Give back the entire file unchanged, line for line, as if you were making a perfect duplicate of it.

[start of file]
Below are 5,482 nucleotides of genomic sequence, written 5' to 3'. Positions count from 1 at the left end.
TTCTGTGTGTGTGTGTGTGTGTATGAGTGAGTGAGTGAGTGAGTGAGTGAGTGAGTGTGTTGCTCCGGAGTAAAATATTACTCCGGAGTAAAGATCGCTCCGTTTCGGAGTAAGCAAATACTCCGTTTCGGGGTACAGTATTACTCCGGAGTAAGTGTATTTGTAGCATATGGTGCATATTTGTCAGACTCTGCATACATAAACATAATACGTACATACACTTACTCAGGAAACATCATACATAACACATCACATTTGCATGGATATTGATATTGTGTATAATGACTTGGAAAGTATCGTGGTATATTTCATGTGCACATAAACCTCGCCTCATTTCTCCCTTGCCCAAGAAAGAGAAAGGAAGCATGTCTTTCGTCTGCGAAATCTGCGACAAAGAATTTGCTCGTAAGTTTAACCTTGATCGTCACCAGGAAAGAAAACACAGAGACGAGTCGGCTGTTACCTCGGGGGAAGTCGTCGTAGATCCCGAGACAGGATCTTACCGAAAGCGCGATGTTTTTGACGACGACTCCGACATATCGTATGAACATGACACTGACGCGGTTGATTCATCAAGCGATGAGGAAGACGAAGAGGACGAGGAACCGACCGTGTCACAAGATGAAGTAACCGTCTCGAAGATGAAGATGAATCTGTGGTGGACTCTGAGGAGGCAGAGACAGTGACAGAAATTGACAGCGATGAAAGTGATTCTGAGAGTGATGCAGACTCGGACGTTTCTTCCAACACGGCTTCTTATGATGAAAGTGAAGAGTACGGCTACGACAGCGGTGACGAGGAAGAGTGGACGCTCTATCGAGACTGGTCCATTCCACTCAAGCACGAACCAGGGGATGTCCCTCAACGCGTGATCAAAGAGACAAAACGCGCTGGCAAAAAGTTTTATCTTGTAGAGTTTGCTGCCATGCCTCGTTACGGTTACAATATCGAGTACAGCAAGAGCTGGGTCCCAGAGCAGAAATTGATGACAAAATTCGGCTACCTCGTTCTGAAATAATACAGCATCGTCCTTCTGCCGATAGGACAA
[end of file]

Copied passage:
Below are 5,482 nucleotides of genomic sequence, written 5' to 3'. Positions count from 1 at the left end.
TTCTGTGTGTGTGTGTGTGTGTATGAGTGAGTGAGTGAGTGAGTGAGTGAGTGAGTGTGTTGCTCCGGAGTAAAATATTACTCCGGAGTAAAGATCGCTCCGTTTCGGAGTAAGCAAATACTCCGTTTCGGGGTACAGTATTACTCCGGAGTAAGTGTATTTGTAGCATATGGTGCATATTTGTCAGACTCTGCATACATAAACATAATACGTACATACACTTACTCAGGAAACATCATACATAACACATCACATTTGCATGGATATTGATATTGTGTATAATGACTTGGAAAGTATCGTGGTATATTTCATGTGCACATAAACCTCGCCTCATTTCTCCCTTGCCCAAGAAAGAGAAAGGAAGCATGTCTTTCGTCTGCGAAATCTGCGACAAAGAATTTGCTCGTAAGTTTAACCTTGATCGTCACCAGGAAAGAAAACACAGAGACGAGTCGGCTGTTACCTCGGGGGAAGTCGTCGTAGATCCCGAGACAGGATCTTACCGAAAGCGCGATGTTTTTGACGACGACTCCGACATATCGTATGAACATGACACTGACGCGGTTGATTCATCAAGCGATGAGGAAGACGAAGAGGACGAGGAACCGACCGTGTCACAAGATGAAGTAACCGTCTCGAAGATGAAGATGAATCTGTGGTGGACTCTGAGGAGGCAGAGACAGTGACAGAAATTGACAGCGATGAAAGTGATTCTGAGAGTGATGCAGACTCGGACGTTTCTTCCAACACGGCTTCTTATGATGAAAGTGAAGAGTACGGCTACGACAGCGGTGACGAGGAAGAGTGGACGCTCTATCGAGACTGGTCCATTCCACTCAAGCACGAACCAGGGGATGTCCCTCAACGCGTGATCAAAGAGACAAAACGCGCTGGCAAAAAGTTTTATCTTGTAGAGTTTGCTGCCATGCCTCGTTACGGTTACAATATCGAGTACAGCAAGAGCTGGGTCCCAGAGCAGAAATTGATGACAAAATTCGGCTACCTCGTTCTGAAATAATACAGCATCGTCCTTCTGCCGATAGGACAA